Anchorage Thai restaurant becomes haven for gamers

People sit at restaurant tables covered in laptops and monitors. They have arcade stick controllers in their laps.
Competitors play Street Fighter 6 in the closed Thai restaurant on July 17, 2023. (Dev Hardikar/Alaska Public Media)

People flocked to Anchorage’s Thai Kitchen on a recent Monday evening — but it wasn’t for the food.

Chairs were stacked up against the back wall. Computer monitors occupied the restaurant’s tables. Spectators gathered around the screens, engrossed by the action.

“Everyone’s yelling,” said attendee Raphael Borromeo. “It’s almost like a sporting event.”

At the center of it all: video games. Every other week, the popular restaurant transforms into a makeshift arcade for Monday Night Combat — a fighting video game tournament hosted by Banky Kitchpanich, whose family has run Thai Kitchen for 37 years. Kitchpanich said it’s a chance for fighting game enthusiasts to play each other in person, sharpen their skills and meet other like-minded people.

“There’s just a sense of camaraderie you get playing offline,” he said.

Thai Kitchen has become one of the few remaining spaces in the city where people can play video games face-to-face. That used to be the only way to do it, but Kitchpanich said arcades started disappearing when online gaming took off in the early 2000s. Now, he said, most people just play over the internet.

“People just prefer to sit in their home, you know, comfortably,” said Kitchpanich. “They don’t have to go anywhere. It’s just as easy to play with friends. I totally see the appeal.”

But he said playing in person has an entirely different appeal.

“There’s definitely a different vibe to offline events. People get really hyped just watching, you know. We’ll egg each other on, and talk some crap to each other,” he said. “It’s always a fun time.”

A man wearing glasses crosses his arms and smiles.
Banky Kitchpanich watches a match from behind the register. (Dev Hardikar/Alaska Public Media)

Kitchpanich has been involved in competitive fighting games for 17 years, ever since he was a kid. He first started organizing monthly in-person competitions in the neighboring frozen yogurt store in 2017, but the pandemic brought those to a halt.

“Since COVID pretty much shut down all the offline events, we didn’t have anything for a really long time, and people were missing the offline competition,” he said.

The pandemic also impacted his family’s restaurant. Thai Kitchen has exclusively done takeout orders since May 2020, and started closing on Mondays. Kitchpanich said it seemed like the perfect opportunity to relaunch the gaming tournaments. He pitched the idea to his parents. 

“When I found out we were going to be closing once a week finally, I was like, ‘Is it cool if I throw some video game tournaments here? Because there’s nowhere else in town I can really do that,’” he said. “They were like, ‘Yeah of course! You know, just like, clean up after yourself.’” 

The exterior of a strip mall. A sign says "THAI KITCHEN EXPRESS MARKET."
Thai Kitchen. (Dev Hardikar/Alaska Public Media)

He started Monday Night Combat in June 2021. Recently, they’ve been playing Street Fighter.

Matches are live streamed on Twitch, with two people doing commentary for the audience. They call out plays as they happen and speculate on what the contestants might do next, using an abundance of fighting game jargon — nicknames for different moves, situations and strategies.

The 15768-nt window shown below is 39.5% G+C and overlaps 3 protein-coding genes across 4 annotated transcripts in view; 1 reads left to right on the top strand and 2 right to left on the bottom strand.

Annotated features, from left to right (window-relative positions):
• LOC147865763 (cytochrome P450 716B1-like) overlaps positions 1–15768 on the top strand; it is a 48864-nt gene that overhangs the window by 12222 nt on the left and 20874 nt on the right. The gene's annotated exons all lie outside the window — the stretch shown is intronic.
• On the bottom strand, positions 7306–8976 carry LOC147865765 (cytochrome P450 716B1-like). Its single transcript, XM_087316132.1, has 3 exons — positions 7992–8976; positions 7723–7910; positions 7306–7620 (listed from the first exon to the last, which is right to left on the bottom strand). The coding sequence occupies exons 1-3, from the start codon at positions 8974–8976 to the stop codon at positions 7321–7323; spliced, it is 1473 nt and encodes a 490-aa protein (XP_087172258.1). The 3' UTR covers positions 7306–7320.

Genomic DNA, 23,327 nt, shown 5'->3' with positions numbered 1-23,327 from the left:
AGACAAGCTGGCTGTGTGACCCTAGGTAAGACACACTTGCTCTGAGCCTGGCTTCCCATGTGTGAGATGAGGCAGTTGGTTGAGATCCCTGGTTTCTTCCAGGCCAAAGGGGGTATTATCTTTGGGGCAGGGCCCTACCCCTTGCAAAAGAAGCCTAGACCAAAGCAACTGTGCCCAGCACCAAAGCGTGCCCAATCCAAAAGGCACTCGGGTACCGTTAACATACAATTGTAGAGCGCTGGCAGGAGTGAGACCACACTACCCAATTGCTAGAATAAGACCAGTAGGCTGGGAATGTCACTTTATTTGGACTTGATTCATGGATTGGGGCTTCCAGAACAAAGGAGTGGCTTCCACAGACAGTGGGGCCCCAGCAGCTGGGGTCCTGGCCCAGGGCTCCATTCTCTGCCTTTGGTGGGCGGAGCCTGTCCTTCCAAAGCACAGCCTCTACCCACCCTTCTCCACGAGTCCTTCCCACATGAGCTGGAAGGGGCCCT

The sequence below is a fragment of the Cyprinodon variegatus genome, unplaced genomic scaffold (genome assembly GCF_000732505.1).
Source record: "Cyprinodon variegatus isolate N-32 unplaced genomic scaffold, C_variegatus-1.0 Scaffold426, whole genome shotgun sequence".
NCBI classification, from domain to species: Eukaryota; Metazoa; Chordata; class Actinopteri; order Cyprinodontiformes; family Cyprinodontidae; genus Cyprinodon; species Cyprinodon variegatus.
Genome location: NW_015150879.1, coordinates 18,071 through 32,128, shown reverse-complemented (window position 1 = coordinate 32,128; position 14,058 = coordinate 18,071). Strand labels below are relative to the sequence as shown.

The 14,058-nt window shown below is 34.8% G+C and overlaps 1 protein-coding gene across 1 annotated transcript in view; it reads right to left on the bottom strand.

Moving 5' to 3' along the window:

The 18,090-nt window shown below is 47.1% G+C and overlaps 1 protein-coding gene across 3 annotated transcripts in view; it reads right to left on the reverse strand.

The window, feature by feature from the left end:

Borromeo is among the commentators, and he’s been competing for 14 years. He said the atmosphere of offline tournaments can’t be beat.

“It’s kind of like watching a UFC fight, but not exactly the same, obviously. But you know, it’s just like the energy, the camaraderie, the competitiveness. It always brings me back,” he said.

A man stands outside of a strip mall, wearing a colorful bucket hat and a lanyard with keychains on it. He throws a peace sign. Two people lean on the wall behind him.
Raphael Borromeo steps outside for some air between games. (Dev Hardikar/Alaska Public Media)
Two people sit at a table with a laptop and mic in front of them.
People take turns at the commentary table when they aren’t playing a match. Viewers tune in to the livestream from Juneau and Fairbanks. (Dev Hardikar/Alaska Public Media)

Over the years, Anchorage’s competitive fighting game scene has essentially become one tight-knit group of friends, with a couple new faces every tournament. 

Kitchpanich said all kinds of people show up. Some are completely new to fighting games, and some have been playing them competitively for their entire lives.

“Instead of just teams that are invited to play, it’s basically an open bracket,” he said. “So, you know, Joe Schmo from down the street can come over and play against Michael Jordan.”

It costs two dollars to play, and another five to enter a tournament bracket. The winners get a cut of the earnings. At the most recent event, 20 people entered and first place went home with $50. Kitchpanich said it’s usually a pretty small cash prize — people really just compete because they love to compete.

“It’s more of a passion thing, you know?” he said. “And you get a free lunch if you win, basically.”

At the end of the night, the tables were cleared of monitors. The next day, Thai Kitchen opened for lunch, as if nothing ever happened.

Two people sit at a table and play a video game. They have boxy controllers with buttons and levers on their laps.
Banky Kitchpanich (right) plays a match. Many contestants use controllers called “fight sticks,” which emulate the buttons and levers of arcade cabinets. (Dev Hardikar/Alaska Public Media)
a portrait of a man outside

Dev Hardikar was Alaska Public Media's 2023 summer news intern. Reach him at

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